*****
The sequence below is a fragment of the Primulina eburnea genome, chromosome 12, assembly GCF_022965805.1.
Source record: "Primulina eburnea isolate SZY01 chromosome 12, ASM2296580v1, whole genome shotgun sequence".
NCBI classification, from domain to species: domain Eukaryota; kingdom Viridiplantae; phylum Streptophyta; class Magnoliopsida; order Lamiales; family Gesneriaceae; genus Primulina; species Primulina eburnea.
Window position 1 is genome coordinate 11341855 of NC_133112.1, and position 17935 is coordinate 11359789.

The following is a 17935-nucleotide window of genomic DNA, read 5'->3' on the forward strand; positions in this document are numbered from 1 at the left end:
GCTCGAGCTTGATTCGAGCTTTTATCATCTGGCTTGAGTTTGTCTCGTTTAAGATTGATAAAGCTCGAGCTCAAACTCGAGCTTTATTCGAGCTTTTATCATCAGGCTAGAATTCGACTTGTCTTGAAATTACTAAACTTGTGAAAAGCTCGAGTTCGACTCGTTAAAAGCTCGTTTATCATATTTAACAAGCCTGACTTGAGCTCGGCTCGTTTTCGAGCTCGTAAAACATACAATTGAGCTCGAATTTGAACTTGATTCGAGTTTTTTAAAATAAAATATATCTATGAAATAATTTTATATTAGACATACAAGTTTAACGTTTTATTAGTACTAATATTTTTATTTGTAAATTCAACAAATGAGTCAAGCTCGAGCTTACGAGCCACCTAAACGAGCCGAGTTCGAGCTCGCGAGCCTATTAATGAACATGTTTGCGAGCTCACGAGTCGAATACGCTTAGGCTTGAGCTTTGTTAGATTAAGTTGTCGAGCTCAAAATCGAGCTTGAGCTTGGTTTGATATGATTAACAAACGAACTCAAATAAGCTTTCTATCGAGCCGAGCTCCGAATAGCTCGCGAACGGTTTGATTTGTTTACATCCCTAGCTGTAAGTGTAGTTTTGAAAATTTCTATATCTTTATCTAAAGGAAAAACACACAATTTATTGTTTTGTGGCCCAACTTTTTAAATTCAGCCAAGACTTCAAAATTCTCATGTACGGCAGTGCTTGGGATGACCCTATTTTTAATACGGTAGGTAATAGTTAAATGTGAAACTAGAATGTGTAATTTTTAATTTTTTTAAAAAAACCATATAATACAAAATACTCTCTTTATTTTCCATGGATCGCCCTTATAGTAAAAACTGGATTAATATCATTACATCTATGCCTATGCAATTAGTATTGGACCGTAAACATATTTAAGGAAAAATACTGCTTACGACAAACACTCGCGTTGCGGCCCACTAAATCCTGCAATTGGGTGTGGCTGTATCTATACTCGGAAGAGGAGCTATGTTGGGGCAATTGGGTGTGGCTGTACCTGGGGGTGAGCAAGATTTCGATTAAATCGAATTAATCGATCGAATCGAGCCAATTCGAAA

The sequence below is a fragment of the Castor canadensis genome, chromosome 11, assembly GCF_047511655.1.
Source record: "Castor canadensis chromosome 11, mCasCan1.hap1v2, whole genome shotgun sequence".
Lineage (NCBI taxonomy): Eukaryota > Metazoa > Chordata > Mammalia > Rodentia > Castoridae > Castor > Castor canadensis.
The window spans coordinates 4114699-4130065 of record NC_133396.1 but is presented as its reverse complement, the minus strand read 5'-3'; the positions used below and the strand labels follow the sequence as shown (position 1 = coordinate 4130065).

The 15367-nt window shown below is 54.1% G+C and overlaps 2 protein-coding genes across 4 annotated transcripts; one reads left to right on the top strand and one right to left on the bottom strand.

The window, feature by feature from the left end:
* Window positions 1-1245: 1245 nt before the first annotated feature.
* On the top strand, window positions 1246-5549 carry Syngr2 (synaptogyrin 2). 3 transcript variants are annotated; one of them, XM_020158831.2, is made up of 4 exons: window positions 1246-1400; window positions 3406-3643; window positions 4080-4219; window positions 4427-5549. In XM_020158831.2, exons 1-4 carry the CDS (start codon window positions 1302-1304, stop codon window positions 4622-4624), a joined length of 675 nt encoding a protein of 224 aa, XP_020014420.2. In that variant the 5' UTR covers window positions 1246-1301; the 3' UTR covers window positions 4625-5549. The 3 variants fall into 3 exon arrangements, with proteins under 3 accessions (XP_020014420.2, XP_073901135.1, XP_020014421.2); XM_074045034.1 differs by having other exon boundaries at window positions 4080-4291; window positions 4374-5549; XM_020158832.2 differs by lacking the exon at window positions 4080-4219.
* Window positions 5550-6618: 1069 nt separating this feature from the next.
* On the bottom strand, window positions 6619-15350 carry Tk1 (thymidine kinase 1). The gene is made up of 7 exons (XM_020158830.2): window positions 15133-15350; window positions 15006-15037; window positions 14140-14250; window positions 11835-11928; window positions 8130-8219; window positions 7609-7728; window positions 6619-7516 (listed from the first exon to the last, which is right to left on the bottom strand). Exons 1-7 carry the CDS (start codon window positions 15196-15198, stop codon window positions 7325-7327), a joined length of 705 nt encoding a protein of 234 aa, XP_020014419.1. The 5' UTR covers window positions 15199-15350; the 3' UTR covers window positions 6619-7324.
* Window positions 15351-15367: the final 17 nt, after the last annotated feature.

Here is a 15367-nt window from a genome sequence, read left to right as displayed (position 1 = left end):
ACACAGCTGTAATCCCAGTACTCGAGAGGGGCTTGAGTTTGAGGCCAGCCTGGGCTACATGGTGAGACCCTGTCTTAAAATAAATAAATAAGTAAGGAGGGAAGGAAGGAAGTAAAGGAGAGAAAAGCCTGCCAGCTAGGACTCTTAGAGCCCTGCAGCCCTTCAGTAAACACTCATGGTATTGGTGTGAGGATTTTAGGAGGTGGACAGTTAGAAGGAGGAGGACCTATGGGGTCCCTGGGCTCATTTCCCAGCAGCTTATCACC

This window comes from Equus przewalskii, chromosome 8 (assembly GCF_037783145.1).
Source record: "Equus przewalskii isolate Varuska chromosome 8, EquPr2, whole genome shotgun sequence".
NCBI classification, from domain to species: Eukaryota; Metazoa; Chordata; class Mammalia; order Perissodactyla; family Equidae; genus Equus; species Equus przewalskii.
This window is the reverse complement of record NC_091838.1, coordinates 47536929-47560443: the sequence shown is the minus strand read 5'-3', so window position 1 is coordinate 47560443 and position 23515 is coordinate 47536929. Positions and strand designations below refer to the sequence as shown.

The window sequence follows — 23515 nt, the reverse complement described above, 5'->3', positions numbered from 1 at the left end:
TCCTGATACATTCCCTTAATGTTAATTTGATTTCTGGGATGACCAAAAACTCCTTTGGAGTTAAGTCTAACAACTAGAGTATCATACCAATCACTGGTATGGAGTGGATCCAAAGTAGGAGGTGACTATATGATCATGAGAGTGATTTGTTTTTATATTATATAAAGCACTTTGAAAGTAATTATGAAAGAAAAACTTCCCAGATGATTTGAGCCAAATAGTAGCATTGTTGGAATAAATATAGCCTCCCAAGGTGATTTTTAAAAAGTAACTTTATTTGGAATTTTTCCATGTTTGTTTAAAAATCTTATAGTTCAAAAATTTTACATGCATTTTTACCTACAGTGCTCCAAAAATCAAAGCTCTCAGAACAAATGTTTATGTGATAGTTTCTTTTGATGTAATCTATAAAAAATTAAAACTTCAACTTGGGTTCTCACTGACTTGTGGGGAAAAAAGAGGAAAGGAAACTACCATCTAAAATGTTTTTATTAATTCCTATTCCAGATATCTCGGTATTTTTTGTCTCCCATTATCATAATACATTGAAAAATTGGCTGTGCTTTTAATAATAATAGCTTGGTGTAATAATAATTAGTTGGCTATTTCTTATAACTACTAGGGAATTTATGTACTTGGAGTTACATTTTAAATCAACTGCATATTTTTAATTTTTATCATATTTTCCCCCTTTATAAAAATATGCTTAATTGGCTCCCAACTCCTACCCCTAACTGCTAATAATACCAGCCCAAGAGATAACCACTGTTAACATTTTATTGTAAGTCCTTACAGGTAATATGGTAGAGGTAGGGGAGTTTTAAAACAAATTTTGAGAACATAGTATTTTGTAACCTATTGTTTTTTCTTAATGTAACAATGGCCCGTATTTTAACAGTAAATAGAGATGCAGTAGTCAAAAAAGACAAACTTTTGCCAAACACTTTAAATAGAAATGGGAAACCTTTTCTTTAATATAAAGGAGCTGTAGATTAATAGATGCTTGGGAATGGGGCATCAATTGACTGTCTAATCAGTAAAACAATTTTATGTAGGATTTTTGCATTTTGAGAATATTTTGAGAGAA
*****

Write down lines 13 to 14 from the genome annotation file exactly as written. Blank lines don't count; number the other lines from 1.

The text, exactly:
* Window positions 1-1245: 1245 nt before the first annotated feature.
* On the top strand, window positions 1246-5549 carry Syngr2 (synaptogyrin 2). 3 transcript variants are annotated; one of them, XM_020158831.2, is made up of 4 exons: window positions 1246-1400; window positions 3406-3643; window positions 4080-4219; window positions 4427-5549. In XM_020158831.2, exons 1-4 carry the CDS (start codon window positions 1302-1304, stop codon window positions 4622-4624), a joined length of 675 nt encoding a protein of 224 aa, XP_020014420.2. In that variant the 5' UTR covers window positions 1246-1301; the 3' UTR covers window positions 4625-5549. The 3 variants fall into 3 exon arrangements, with proteins under 3 accessions (XP_020014420.2, XP_073901135.1, XP_020014421.2); XM_074045034.1 differs by having other exon boundaries at window positions 4080-4291; window positions 4374-5549; XM_020158832.2 differs by lacking the exon at window positions 4080-4219.